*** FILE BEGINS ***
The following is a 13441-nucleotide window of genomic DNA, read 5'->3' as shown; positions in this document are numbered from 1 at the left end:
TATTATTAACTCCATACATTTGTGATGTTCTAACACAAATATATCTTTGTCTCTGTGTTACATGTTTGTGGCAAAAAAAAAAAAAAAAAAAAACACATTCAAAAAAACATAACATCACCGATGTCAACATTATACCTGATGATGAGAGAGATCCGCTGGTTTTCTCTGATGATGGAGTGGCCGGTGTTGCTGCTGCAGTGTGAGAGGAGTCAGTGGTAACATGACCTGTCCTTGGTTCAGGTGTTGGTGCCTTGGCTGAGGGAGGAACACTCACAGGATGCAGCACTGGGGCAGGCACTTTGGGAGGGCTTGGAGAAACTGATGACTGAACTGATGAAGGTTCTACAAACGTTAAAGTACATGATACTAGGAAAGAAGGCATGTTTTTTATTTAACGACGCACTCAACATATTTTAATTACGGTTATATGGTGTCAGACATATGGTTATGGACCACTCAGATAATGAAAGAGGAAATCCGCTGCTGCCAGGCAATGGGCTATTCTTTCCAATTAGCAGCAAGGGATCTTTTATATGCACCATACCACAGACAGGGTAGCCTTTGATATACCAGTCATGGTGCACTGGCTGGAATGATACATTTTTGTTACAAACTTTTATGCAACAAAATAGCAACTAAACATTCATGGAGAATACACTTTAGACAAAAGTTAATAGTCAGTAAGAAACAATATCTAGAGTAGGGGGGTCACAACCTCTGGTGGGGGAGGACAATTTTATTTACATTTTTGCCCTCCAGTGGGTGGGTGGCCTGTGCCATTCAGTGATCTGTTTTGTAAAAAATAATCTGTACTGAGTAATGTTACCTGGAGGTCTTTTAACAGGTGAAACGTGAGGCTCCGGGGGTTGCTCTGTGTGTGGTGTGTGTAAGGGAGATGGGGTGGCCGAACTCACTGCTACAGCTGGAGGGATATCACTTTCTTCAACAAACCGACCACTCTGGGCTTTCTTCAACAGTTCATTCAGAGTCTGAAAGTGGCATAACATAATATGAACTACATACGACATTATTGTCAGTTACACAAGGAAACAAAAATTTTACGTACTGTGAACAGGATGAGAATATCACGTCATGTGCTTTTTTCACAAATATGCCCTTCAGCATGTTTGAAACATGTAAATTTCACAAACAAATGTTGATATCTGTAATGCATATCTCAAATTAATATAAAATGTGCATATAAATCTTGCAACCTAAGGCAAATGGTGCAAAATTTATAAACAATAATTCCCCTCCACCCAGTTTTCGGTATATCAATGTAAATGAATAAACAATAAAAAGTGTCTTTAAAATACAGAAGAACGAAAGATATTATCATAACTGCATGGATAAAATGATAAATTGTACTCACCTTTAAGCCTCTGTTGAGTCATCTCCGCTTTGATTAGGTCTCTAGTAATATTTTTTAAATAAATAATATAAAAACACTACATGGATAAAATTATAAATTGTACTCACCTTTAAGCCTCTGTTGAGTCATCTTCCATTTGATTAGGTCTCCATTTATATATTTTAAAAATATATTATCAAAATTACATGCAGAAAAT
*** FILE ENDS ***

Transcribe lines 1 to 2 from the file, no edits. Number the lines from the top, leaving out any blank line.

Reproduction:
The following is a 13441-nucleotide window of genomic DNA, read 5'->3' as shown; positions in this document are numbered from 1 at the left end:
TATTATTAACTCCATACATTTGTGATGTTCTAACACAAATATATCTTTGTCTCTGTGTTACATGTTTGTGGCAAAAAAAAAAAAAAAAAAAAACACATTCAAAAAAACATAACATCACCGATGTCAACATTATACCTGATGATGAGAGAGATCCGCTGGTTTTCTCTGATGATGGAGTGGCCGGTGTTGCTGCTGCAGTGTGAGAGGAGTCAGTGGTAACATGACCTGTCCTTGGTTCAGGTGTTGGTGCCTTGGCTGAGGGAGGAACACTCACAGGATGCAGCACTGGGGCAGGCACTTTGGGAGGGCTTGGAGAAACTGATGACTGAACTGATGAAGGTTCTACAAACGTTAAAGTACATGATACTAGGAAAGAAGGCATGTTTTTTATTTAACGACGCACTCAACATATTTTAATTACGGTTATATGGTGTCAGACATATGGTTATGGACCACTCAGATAATGAAAGAGGAAATCCGCTGCTGCCAGGCAATGGGCTATTCTTTCCAATTAGCAGCAAGGGATCTTTTATATGCACCATACCACAGACAGGGTAGCCTTTGATATACCAGTCATGGTGCACTGGCTGGAATGATACATTTTTGTTACAAACTTTTATGCAACAAAATAGCAACTAAACATTCATGGAGAATACACTTTAGACAAAAGTTAATAGTCAGTAAGAAACAATATCTAGAGTAGGGGGGTCACAACCTCTGGTGGGGGAGGACAATTTTATTTACATTTTTGCCCTCCAGTGGGTGGGTGGCCTGTGCCATTCAGTGATCTGTTTTGTAAAAAATAATCTGTACTGAGTAATGTTACCTGGAGGTCTTTTAACAGGTGAAACGTGAGGCTCCGGGGGTTGCTCTGTGTGTGGTGTGTGTAAGGGAGATGGGGTGGCCGAACTCACTGCTACAGCTGGAGGGATATCACTTTCTTCAACAAACCGACCACTCTGGGCTTTCTTCAACAGTTCATTCAGAGTCTGAAAGTGGCATAACATAATATGAACTACATACGACATTATTGTCAGTTACACAAGGAAACAAAAATTTTACGTACTGTGAACAGGATGAGAATATCACGTCATGTGCTTTTTTCACAAATATGCCCTTCAGCATGTTTGAAACATGTAAATTTCACAAACAAATGTTGATATCTGTAATGCATATCTCAAATTAATATAAAATGTGCATATAAATCTTGCAACCTAAGGCAAATGGTGCAAAATTTATAAACAATAATTCCCCTCCACCCAGTTTTCGGTATATCAATGTAAATGAATAAACAATAAAAAGTGTCTTTAAAATACAGAAGAACGAAAGATATTATCATAACTGCATGGATAAAATGATAAATTGTACTCACCTTTAAGCCTCTGTTGAGTCATCTCCGCTTTGATTAGGTCTCTAGTAATATTTTTTAAATAAATAATATAAAAACACTACATGGATAAAATTATAAATTGTACTCACCTTTAAGCCTCTGTTGAGTCATCTTCCATTTGATTAGGTCTCCATTTATATATTTTAAAAATATATTATCAAAATTACATGCAGAAAAT